Wednesday, November 7, 2012

RJ Rushmore on the Underbelly

Writing at Vandalog:
There’s a certain group of street artists, a group whom I tend to admire, who make art to give a gift to the rest of the world. These artists create spectacles. These artists attempt to make the world a better place by putting their art into it. These artists increase the amount of wonder in our everyday lives. This group includes artists like Swoon, Mark Jenkins and the performers in Improv Everywhere.
And then later on:
Maybe the angle of Underbelly as a “street art” project is all wrong. The Underbelly Project is not really a street art project or a mural project. Workhorse and PAC know how to organize mural projects. They know what large street art mural projects look like: lots of artists painting in daylight in very public spaces, usually over the course of a few days, and interacting with curious members of the public. The Underbelly Project is something else. If it’s something else, it should be held to a different (but not necessarily higher or lower) standard.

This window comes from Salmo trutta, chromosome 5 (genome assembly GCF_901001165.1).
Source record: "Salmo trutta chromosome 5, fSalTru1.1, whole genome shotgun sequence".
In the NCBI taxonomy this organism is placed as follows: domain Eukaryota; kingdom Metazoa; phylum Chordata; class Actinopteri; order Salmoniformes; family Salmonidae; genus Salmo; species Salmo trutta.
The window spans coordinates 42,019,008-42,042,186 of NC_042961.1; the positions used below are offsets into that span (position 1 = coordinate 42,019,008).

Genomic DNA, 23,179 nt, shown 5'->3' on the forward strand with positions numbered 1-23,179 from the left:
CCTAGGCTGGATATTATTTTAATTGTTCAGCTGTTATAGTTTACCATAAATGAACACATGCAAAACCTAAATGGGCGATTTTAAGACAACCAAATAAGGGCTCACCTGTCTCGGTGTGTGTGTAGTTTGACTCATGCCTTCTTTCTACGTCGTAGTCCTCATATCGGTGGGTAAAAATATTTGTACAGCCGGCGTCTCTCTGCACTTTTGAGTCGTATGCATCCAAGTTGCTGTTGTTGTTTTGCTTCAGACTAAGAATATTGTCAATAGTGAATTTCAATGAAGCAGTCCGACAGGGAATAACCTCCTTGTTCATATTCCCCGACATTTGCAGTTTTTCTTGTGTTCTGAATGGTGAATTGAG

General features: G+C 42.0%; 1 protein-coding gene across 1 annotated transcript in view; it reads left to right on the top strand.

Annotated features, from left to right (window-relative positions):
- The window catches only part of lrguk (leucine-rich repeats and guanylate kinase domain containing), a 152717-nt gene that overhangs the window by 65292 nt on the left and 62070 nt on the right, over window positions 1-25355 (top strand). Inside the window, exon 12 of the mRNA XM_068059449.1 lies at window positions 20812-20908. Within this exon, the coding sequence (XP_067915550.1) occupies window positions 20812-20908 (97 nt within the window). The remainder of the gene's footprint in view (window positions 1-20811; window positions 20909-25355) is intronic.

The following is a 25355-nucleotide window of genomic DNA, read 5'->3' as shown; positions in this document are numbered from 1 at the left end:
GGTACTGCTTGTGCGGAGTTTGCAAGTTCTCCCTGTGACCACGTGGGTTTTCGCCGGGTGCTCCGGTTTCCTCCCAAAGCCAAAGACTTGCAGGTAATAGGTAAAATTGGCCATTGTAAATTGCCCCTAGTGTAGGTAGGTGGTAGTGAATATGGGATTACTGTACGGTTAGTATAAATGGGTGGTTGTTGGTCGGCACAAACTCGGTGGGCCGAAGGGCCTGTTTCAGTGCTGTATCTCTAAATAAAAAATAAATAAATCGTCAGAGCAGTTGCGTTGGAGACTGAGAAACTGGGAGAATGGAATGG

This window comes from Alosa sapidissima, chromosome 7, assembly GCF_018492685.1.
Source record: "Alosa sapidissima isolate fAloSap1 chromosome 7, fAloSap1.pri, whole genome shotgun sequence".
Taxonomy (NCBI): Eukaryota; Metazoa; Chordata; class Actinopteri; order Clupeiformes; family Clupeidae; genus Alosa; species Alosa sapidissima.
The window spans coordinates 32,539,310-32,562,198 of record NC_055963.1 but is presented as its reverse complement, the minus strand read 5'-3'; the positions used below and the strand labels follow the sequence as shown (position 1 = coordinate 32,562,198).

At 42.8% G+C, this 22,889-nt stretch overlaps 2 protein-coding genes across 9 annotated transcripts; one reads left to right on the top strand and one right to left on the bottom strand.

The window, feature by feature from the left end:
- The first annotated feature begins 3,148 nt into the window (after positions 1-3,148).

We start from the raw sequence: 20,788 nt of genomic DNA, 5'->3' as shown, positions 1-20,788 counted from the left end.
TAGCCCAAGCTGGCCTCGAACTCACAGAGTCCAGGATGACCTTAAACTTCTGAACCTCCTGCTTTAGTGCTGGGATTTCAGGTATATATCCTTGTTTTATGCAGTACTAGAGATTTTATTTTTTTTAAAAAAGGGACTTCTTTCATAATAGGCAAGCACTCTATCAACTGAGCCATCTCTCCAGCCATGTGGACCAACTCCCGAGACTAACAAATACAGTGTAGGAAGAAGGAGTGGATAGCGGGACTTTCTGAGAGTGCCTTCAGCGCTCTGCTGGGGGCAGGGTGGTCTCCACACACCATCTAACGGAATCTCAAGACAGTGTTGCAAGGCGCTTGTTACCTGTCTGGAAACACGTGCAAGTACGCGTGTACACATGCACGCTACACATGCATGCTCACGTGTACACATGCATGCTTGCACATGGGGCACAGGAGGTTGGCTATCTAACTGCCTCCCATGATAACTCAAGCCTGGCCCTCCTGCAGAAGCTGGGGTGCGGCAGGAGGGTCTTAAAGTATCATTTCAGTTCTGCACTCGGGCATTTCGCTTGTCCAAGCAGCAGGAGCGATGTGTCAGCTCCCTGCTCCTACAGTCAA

The Underbelly Project should be compared to the work of the street artists and graffiti writers who paint in abandoned factories. Very few people will ever see those murals in the flesh, but that does not make them any less impressive. Murals in abandoned factories are not gifts to the world in the same way that it is a gift when Swoon commands a flotilla down the Mississippi, but there’s still something valuable about them. 
Aren’t artists allowed to enjoy themselves? It is selfish on the part of fans to say that street artists can only paint outdoors in spaces where lots of people will see the work. The Underbelly Project, like murals in abandoned spaces, was a space for artists to experiment and be free. That’s where the project was an astounding success: In a culture where artists are constantly under pressure to perform and sell and promote, The Underbelly Project stripped all that away and brought the artists back to making art for the sake of making art, which is just as much a part of the street art spirit as giving gifts to the public. Street art is about anybody being able to make art and just getting out and doing it for the love of making, rather than for the sake of a paycheck.

No comments:

Post a Comment